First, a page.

JP: I want to talk more about the “outside” or “other” space that Kent brings into question. Its contours do feel quasi-religious to me. At the same time, it feels quite real to me since I live in that space and can easily recognize my compatriots. The surface of Dispatches may have roiled with debate about poetry politics, but its darker undercurrents seemed dedicated to rocking the boats of unaffiliated song. Am I right? You both seemed dedicated, ultimately, to freeing the poetic art from the “poetic war.”
KJ: I don’t think so, Julien. The poetic art is never free from the poetic war. All truly new paths through history, all real breakthroughs in the poetic field, are entangled, in some measure or other, with an aspiration (sometimes fruitful, most often shattered) to recover and enable that life of “unaffiliated song” (a very useful phrase, thank you). To challenge the stultifying and ossified with something unsuspected and (at first) incomprehensible is the dialectical history of all the arts, right? And it includes discovering the “unaffiliated” in the old and the forgotten, disinterring its spirit. Make it New, as the saying goes.
MB: Deleuze’s suggestion was that we should “Bring something incomprehensible into the world!”
KJ: Now, it’s key to remember that any “outside” or “other” spaces that are created in such gestures don’t long remain pure and autonomous, if ever they were. Part of the dynamic of the poetry wars that are always with us is that rebellious instances are entangled, coerced, and absorbed not long after they emerge.
MB: Since we are riding this inside/outside thing, let me remind us that the poetry war takes place inside before it takes place outside. The struggle to remain true to poetry’s mission is a spiritual ordeal as much as it is a public engagement. And it is continual.
KJ: Yes. It’s dialectical, through and through. Recognizing that the ordeal is impure, contingent, and provisional doesn’t mean one just waves surrender. One keeps firing into the dark and tries to extend the resistance as long as one can. Because one knows, too, that others will start over. Otherwise, we’re stuck inside the Museum in one eternal nightmare of the soul. I mean, who wants to stare at William Bouguereau or Donald Judd their whole life, right?
Temporary Autonomous Zones: The “Temporary” in that phrase is not to be missed. Because the term marks both the tragedy and the honor of the unceasing attempt. Its comedy, too, let’s hope.
JP: So are we at a point now, in the midst of inchoate instinctive global fascism and climate collapse, where more poets will free themselves from the market? Or the opposite? Is the inertia of capitalism powerful enough to sink the pennywhistle of liberty?
MB: There are a lot of assumptions in your question that I am not sure I agree with. For instance, inchoate global fascism. The fascism (and proto-fascism) looks pretty choate to me as it surges around the globe right now. It’s definitely on a roll in the wake of the destruction wrought by neo-liberalism and globalization over the last fifty years. But we must never forget that fascism is not just “out there.” Robert Duncan was so clear about this. He warned us over and over. None of us are innocent or untouched by evil. The minute you forget that, you become complicit. And secondly, whatever the temptation, I think we have to be careful not to impose the past on the present. For all its similarities, this is not 1933. And although we have more than enough evidence of climate change, climate collapse is just speculation. We know climate change is critical, but we only have models of how it is going to evolve. And models aren’t knowledge. There are plenty of problems, political and ecological, that we have to address as poets. But we need to stay open to the specificities of the emergent reality we are entangled in rather than reacting to projections of our fears and anxieties. That’s what poets are responsible for, keeping the open in front of us all.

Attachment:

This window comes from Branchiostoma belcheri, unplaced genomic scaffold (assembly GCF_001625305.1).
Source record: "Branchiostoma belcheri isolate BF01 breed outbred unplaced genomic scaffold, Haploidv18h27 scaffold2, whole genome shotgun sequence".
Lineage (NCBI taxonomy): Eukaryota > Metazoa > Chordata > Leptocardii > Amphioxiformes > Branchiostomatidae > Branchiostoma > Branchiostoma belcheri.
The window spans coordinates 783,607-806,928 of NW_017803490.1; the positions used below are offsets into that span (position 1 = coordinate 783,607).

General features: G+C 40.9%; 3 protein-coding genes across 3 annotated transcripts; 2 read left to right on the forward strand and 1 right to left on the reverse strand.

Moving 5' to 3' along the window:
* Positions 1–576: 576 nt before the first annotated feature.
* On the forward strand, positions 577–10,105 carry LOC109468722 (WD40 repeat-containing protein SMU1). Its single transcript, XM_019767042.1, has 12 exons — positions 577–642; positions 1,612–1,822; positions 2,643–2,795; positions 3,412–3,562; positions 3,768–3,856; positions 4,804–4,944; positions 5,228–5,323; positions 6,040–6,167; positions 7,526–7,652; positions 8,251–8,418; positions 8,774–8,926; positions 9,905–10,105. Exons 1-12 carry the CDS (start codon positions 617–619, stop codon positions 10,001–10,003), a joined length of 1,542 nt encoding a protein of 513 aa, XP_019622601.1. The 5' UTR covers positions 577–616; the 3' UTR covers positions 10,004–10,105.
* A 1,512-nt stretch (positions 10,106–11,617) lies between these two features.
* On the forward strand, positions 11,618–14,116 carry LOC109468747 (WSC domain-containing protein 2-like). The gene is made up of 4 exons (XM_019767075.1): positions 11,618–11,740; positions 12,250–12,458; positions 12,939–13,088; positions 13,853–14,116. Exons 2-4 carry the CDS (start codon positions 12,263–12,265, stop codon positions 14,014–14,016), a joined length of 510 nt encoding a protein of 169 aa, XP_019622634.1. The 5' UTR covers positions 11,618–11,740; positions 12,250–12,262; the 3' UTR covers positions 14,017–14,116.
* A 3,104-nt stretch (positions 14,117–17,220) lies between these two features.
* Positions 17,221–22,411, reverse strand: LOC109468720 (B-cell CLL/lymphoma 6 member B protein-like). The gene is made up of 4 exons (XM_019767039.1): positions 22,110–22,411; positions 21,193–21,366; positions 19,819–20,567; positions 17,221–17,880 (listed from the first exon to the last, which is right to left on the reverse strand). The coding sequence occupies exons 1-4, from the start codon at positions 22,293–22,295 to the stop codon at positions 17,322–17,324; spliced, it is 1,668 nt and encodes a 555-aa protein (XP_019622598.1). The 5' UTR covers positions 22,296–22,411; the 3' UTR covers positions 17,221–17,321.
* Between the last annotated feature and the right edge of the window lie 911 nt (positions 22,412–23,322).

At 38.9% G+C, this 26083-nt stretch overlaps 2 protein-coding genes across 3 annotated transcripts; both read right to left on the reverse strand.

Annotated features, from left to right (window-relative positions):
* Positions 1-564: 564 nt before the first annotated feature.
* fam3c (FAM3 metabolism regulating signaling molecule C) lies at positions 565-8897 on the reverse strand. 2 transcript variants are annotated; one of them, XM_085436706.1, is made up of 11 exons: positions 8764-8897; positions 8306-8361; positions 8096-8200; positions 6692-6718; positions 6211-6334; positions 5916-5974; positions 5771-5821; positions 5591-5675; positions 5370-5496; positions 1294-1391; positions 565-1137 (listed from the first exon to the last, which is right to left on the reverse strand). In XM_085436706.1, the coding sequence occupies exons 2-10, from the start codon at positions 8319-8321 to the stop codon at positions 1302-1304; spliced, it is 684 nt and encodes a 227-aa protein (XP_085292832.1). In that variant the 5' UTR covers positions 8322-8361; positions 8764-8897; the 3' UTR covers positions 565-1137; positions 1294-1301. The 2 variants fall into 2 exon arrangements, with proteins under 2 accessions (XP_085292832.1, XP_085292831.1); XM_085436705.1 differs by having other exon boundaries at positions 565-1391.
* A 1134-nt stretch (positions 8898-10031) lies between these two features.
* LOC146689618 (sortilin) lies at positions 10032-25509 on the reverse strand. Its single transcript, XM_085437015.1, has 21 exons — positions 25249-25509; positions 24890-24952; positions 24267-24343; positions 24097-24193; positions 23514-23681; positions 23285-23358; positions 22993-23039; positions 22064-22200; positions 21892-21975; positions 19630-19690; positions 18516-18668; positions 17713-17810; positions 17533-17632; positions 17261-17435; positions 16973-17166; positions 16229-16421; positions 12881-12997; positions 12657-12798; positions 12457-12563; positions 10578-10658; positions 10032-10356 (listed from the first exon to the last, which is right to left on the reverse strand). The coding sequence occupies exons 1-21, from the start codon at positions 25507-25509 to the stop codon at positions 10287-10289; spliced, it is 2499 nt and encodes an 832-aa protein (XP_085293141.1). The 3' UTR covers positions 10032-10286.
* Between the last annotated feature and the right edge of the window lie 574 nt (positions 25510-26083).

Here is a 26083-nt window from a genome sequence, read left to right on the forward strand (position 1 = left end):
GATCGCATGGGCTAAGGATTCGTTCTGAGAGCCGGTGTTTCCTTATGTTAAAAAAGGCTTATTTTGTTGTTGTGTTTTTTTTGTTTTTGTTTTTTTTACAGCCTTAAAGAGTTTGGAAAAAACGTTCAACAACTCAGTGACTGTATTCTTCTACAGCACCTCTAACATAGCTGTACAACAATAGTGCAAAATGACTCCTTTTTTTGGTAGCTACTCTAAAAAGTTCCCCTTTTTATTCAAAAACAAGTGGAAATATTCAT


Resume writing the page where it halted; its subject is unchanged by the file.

As for liberty, it’s important to remember that it is something one takes, not something that is given. Under the regime of capitalism in its many evolving forms, which we also call modernity, something called liberty has been exchanged as a social/political commodity and regulated with strict codes. It is a controlling trope in the U.S., as we saw during Trump’s attempted putsch in Washington D.C. Don’t tread on me because I want to tread on you first stages itself as liberty, but is really an eidolon, a false image. Liberty circulates freedom, it doesn’t restrict or contain it.
Diane Di Prima famously said that the only war that matters is the war against the imagination. You could rejig that to say further that the only liberty that matters is the liberty of the imagination to embrace liberty. And embracing liberty extends it, circulates it. Poets know that because it is the lifeblood of their art, its fundamental challenge and offering, a reality they face with every word they write. To get to that place is not easy. As I’ve said, it involves a spiritual ordeal. You can’t take a course in it. Or workshop it. It’s a quest. So, I suspect that whatever happens politically, most people writing marketverse will keep on writing it. And poets will keep on writing poetry. They have to. That’s why they are poets.